I took the idea back to the Task Force, and they were equally enthusiastic. The chair approached the nascent Evergreen Foundation, whose mandate is to bring nature to cities through naturalization projects, and they agreed to supply native wildflowers, shrubs and trees. We got the approval of the City Parks Department. The students cheered when I told them. Almost the whole school, including parents, became involved. Over several days, we dug and planted that hill, starting at the top. It was hard but very satisfying work. When we were done, it sure looked different from grass! We were really proud.
At an assembly, I told them, “You can take your own children there, and tell them how proud you are that you helped create a forest, and tell the story of how we created a forest that will help clean the air and water, provide a home for birds, insects, and animals, and honour Mother Earth.”
And so it came to be. You can empower children and set them on a path to make change. If you go there in 2019, you can see a mature forest with tall trees. I hope many of the students have revisited the site with their children.
Three years later, when I moved to Dundas Junior Public School in the other part of the same building as First Nations, I was a Special Education Resource teacher working to support children in Grade 4/5 classes. I learned that the Task Force wanted the City to create a marsh on the west side of the Don River south of the Brickworks to deal with the runoff from Rosedale that was polluting the water. This is right where Bayview Avenue veers around to hook up to the Don Valley Parkway.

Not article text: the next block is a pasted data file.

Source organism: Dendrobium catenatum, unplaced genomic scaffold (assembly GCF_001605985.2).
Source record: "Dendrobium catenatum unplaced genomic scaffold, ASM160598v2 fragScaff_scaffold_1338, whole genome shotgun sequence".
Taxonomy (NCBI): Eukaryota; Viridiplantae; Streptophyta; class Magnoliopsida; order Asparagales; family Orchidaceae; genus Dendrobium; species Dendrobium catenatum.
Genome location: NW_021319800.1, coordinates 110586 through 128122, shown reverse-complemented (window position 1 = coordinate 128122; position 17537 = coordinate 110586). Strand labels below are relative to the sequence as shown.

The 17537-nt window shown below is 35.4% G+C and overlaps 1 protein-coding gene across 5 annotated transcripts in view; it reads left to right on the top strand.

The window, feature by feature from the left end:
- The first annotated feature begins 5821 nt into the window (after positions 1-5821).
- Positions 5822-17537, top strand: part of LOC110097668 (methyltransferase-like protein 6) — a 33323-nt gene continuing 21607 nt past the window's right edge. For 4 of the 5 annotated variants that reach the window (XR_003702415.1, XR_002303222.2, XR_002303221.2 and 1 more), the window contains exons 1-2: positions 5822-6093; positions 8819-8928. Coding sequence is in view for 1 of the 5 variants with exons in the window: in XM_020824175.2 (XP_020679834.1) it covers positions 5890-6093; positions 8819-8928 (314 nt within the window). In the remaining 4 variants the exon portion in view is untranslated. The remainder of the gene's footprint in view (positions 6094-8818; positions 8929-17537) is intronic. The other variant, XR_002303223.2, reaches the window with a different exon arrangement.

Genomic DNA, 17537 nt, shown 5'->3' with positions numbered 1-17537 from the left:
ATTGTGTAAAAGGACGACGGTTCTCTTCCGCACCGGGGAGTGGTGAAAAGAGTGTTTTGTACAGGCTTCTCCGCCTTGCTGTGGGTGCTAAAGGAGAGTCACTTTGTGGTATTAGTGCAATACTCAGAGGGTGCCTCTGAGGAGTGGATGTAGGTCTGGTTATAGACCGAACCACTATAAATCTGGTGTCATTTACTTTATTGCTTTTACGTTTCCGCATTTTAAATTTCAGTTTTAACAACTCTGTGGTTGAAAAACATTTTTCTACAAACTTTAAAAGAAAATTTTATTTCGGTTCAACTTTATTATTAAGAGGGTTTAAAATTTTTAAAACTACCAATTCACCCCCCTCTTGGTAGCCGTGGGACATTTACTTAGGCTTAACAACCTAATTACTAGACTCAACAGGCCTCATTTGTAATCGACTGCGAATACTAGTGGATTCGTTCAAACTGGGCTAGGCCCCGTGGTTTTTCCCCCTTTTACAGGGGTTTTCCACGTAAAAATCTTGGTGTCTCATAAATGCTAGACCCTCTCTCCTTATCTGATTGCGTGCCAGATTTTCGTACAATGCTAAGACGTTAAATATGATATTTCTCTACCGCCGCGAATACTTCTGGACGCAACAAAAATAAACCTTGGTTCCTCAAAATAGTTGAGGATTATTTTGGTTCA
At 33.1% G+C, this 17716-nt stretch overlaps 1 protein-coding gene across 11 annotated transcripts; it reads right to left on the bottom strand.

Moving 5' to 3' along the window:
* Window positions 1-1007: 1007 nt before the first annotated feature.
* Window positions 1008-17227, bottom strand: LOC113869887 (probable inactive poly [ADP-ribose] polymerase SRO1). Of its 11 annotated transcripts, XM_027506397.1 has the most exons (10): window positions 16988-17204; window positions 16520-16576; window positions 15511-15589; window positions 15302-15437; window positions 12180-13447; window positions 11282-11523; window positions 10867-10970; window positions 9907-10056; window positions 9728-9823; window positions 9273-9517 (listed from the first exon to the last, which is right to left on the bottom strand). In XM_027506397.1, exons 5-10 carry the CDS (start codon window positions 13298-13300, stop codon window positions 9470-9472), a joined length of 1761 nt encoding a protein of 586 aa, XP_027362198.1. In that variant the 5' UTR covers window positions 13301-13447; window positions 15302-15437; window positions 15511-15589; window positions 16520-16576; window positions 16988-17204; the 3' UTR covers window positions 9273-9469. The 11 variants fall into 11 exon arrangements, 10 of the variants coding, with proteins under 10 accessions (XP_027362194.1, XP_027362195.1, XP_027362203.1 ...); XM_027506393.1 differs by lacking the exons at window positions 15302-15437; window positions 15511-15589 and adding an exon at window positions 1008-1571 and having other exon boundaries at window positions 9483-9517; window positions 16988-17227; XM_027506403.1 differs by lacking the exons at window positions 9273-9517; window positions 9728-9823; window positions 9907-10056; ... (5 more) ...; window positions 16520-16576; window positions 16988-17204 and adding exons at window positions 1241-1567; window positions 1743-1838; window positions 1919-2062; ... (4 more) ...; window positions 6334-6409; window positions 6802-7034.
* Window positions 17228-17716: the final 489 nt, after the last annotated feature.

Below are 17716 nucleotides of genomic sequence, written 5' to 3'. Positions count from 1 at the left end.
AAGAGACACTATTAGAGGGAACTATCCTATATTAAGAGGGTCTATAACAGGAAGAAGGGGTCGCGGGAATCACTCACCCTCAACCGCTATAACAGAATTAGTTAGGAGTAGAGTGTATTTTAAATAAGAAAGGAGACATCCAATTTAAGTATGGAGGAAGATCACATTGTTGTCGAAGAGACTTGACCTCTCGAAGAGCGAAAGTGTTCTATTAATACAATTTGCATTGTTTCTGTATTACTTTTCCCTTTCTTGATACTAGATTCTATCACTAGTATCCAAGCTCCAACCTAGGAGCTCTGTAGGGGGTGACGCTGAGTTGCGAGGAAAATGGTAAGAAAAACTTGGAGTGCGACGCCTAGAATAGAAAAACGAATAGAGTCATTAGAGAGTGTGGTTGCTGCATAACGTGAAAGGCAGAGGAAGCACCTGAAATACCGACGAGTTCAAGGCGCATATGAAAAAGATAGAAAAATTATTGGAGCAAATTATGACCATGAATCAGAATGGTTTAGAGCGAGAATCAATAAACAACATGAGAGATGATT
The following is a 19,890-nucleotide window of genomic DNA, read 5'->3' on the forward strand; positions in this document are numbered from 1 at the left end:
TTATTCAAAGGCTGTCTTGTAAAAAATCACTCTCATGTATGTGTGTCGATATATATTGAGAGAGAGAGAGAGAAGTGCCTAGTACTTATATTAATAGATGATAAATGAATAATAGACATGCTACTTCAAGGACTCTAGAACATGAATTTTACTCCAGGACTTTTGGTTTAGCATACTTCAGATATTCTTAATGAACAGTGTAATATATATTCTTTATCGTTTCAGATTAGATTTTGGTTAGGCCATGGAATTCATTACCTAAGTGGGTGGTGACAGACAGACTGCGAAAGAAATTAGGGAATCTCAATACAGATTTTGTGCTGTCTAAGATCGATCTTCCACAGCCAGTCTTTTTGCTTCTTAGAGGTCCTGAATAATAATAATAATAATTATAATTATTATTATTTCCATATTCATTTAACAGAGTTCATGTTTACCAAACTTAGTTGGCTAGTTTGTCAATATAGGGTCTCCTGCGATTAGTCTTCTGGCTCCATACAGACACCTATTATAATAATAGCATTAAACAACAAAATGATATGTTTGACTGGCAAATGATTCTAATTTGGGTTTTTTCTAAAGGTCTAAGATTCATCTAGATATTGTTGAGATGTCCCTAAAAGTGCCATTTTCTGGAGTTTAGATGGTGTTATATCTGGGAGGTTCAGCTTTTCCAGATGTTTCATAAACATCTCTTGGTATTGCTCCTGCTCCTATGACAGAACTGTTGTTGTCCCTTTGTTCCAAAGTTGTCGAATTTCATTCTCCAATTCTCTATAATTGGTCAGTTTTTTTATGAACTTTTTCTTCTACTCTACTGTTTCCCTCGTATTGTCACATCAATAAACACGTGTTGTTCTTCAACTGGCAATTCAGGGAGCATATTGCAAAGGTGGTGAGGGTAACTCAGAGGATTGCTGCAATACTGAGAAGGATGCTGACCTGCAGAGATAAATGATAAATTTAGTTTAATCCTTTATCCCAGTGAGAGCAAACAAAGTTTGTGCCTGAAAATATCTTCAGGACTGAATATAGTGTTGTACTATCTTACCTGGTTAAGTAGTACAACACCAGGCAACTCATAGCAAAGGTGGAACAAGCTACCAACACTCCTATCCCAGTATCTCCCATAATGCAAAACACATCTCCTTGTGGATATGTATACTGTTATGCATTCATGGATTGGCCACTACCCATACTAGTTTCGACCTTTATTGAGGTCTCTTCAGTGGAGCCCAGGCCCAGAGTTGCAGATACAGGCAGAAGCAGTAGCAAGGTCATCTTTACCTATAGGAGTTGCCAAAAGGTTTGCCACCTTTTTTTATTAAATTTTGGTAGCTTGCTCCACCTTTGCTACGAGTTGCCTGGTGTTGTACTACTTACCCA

Of course, I volunteered my classes. So, on a Friday in June, we travelled there to plant water plants at the now excavated site. When we took the children a year later to observe the site, were astonished to see a fully functioning marsh! There were tall grasses, thriving water plants, and even a couple of ducks!
Again, the students were extremely proud of helping to make the river clean.
Fortuitously, on the same trip, we were treated to a wonderful geology lesson. As we continued up to the Brickworks, and as we sat down to eat our lunches, we saw a group of people clambering up the west wall stripping off the vegetation. My